Where Might Russia Invade Next? NATO's Top General Has a Theory, and It's Very Plausible

Where Might Russia Invade Next? NATO's Top General Has a Theory, and It's Very Plausible

The news: Following Russia's much-contested annexation of Crimea, all eyes are on the region to see which country or region may follow next. And it seems Russia may already have its next target: the tiny, unrecognized state of Trans-Dniester.

Last Tuesday, Trans-Dniester authorities followed Crimea's example and sent an official request for annexation to Russia. The Russian government is set to consider the request on Thursday, although it may already be taking steps to make the transition happen. Russia has amassed a large military force on the eastern border of Ukraine for military excercises, which some experts have cited as a troubling sign for the region.

"There is absolutely sufficient force postured on the eastern border of Ukraine to run to Trans-Dniester if the decision was made to do that. That is very worrisome," said General Philip Breedlove, NATO's supreme allied commander. 

Trans-Dniestrian soldiers lining up during the annual Soviet style military parade remembering the October Revolution in Tiraspol, Trans-Dniester, which is a separatist region of Moldova. Image Credit: AP

The background: Trans-Dniester is home to 510,000 people, of which around 200,000 are of Russian descent. It is roughly the size of Rhode Island and has no internationally recognized currency, Internet domain or airport, although it maintains its own military and police force. The economy is propped up by Russian industrial plants and humanitarian aid, although it also benefits from smuggling, illegal weapons trade and unauthorized subsidies from Gazprom, Russia's state-controlled natural gas corporation.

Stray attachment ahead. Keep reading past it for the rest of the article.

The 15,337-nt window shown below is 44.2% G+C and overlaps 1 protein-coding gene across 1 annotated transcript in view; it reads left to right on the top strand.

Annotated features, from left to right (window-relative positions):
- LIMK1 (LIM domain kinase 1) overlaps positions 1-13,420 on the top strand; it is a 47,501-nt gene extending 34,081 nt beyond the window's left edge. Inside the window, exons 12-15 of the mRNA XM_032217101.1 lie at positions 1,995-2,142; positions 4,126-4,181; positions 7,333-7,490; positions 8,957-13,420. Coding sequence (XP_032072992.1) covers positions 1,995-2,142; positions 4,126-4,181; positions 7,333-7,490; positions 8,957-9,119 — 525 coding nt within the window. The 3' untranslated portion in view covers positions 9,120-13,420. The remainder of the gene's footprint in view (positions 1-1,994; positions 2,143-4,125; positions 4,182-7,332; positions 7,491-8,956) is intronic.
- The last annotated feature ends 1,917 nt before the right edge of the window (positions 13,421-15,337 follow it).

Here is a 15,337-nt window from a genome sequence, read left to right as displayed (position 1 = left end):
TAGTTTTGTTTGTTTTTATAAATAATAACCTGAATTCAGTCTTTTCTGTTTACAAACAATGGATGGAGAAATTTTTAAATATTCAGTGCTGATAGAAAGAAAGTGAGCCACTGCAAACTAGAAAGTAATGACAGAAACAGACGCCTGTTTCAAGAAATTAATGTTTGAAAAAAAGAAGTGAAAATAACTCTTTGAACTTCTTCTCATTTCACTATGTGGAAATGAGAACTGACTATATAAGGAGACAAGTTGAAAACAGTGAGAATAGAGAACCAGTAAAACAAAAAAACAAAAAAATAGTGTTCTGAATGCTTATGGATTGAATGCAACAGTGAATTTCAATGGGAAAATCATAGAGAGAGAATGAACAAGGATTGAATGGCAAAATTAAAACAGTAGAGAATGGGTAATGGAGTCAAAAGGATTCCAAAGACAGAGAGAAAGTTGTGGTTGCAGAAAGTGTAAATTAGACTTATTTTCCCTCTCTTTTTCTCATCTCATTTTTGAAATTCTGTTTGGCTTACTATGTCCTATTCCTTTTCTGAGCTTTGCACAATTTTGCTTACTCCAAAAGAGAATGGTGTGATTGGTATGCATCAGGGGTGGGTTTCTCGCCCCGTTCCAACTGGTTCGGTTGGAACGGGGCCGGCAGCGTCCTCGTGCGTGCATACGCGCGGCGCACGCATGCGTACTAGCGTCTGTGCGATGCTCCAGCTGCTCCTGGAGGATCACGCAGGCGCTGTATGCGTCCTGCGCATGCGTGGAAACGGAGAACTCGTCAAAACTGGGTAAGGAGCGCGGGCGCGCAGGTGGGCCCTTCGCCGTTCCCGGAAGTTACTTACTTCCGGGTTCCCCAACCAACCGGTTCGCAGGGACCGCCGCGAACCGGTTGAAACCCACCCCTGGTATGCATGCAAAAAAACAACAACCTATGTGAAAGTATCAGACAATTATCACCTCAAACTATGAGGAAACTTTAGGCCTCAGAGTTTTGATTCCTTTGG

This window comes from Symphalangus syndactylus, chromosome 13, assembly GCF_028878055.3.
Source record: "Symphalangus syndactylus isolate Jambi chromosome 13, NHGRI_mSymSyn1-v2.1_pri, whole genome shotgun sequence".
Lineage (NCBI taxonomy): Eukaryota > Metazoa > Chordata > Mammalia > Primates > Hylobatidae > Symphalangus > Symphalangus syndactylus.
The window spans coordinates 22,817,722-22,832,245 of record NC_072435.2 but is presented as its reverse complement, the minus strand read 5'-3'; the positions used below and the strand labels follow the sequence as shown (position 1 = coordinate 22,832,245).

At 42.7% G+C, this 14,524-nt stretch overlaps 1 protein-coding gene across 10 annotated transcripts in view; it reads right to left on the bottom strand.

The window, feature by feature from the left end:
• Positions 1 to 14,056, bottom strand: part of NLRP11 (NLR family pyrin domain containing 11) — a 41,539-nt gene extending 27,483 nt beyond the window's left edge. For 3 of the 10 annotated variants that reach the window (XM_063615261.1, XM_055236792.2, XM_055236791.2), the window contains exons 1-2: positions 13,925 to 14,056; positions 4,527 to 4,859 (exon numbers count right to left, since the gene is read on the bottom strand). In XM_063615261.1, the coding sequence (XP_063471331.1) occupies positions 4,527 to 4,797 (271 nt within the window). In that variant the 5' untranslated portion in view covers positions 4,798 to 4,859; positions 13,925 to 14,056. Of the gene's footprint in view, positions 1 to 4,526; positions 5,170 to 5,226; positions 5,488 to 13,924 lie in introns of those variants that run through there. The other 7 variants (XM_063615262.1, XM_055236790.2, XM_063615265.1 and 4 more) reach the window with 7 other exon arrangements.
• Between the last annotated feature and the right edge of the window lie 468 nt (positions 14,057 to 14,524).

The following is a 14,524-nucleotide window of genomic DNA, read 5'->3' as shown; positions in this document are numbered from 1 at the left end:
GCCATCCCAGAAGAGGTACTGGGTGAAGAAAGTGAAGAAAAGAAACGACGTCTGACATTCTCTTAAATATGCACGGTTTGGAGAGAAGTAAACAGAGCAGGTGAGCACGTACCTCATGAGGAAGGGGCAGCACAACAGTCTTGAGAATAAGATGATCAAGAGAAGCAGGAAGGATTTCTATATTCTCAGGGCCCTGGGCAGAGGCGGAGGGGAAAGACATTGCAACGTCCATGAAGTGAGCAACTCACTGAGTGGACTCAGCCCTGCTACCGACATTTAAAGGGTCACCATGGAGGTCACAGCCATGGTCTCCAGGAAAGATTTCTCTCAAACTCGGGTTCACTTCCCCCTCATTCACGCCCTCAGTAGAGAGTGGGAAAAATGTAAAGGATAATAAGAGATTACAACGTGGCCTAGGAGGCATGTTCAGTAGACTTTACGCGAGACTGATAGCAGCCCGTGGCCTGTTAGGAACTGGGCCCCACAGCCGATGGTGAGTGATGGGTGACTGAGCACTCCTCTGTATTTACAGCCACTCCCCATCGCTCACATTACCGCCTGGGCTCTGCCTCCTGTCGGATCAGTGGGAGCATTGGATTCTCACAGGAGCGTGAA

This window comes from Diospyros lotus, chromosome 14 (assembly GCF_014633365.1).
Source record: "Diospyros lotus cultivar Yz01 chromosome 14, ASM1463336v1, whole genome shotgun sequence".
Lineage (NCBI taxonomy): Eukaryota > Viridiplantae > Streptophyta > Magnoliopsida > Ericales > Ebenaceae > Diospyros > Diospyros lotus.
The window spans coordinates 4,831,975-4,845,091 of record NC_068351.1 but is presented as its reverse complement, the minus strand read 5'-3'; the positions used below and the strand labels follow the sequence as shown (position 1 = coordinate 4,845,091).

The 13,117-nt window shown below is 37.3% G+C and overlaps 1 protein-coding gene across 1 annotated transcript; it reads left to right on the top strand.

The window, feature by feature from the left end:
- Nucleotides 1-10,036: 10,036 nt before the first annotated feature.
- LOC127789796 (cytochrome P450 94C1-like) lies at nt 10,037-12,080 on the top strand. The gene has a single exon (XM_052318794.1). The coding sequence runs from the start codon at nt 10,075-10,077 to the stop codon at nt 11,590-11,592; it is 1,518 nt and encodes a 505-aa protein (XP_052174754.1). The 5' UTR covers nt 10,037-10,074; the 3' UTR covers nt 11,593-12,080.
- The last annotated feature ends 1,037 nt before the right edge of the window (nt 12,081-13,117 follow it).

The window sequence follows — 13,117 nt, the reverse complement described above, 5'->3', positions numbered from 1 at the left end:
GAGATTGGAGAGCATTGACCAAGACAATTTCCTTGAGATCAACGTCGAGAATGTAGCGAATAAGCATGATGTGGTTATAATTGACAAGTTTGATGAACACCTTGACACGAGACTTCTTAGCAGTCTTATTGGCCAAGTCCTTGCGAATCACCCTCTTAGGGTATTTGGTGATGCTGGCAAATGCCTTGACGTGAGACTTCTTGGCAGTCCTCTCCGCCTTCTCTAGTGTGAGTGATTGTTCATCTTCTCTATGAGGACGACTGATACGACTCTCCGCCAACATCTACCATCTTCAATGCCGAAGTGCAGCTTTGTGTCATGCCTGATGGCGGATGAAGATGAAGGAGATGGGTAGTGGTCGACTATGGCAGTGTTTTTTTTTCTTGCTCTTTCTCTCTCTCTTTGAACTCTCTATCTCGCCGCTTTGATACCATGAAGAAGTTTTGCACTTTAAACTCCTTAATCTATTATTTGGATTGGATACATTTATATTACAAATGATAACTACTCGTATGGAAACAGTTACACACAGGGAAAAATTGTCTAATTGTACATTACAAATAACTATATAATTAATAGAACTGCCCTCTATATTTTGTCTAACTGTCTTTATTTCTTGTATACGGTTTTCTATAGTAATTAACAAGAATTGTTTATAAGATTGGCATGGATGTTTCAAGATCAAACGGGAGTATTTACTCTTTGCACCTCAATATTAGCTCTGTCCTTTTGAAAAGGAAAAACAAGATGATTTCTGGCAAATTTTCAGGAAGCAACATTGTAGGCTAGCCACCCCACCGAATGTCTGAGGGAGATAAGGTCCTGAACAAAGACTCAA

The region first declared sovereignty in 1990 from the Moldavian Soviet Socialist Republic after the fall of the Soviet Union. Then in 1992, it fought the newly-established Moldova in a bid for secession. The conflict ended with a ceasefire, and Trans-Dniester never gained internationally recognized independence — although its sympathies were quiet clear.

In a 2006 referendum, 97.2% of voters approved of accession to the Russian Federation. Trans-Dniester's government, the Supreme Soviet, has already adopted Russian legislation and declared Russian as the official language. But it has no official status in the international community, not even from Russia. The only states that recognize its sovereignty are Abkhazia and South Ossetia, which broke away from Georgia in 2008 with Russian backing.

Image Credit: Quartz

Why would Russia be interested? On the surface, Trans-Dniester seems to have little to offer. It is a poor region of what is already the poorest country in Europe, and has very little international presence. But as they say in real estate, the most important thing is location, location, location.

Trans-Dniester just happens to border Ukraine, with Russia on the other side. If Russia decides to go through with annexation, and uses peacekeeping as an excuse (as it did in Crimea), it could send troops to Trans-Dniester and effectively cut off Ukraine on both sides.

Russia already has 2,000 troops in the region, with dedicated support from the local government. While it may not be the most flashy feather on its cap, Trans-Dniester may very well be a stepping stone to increase Russia's dominance in the region.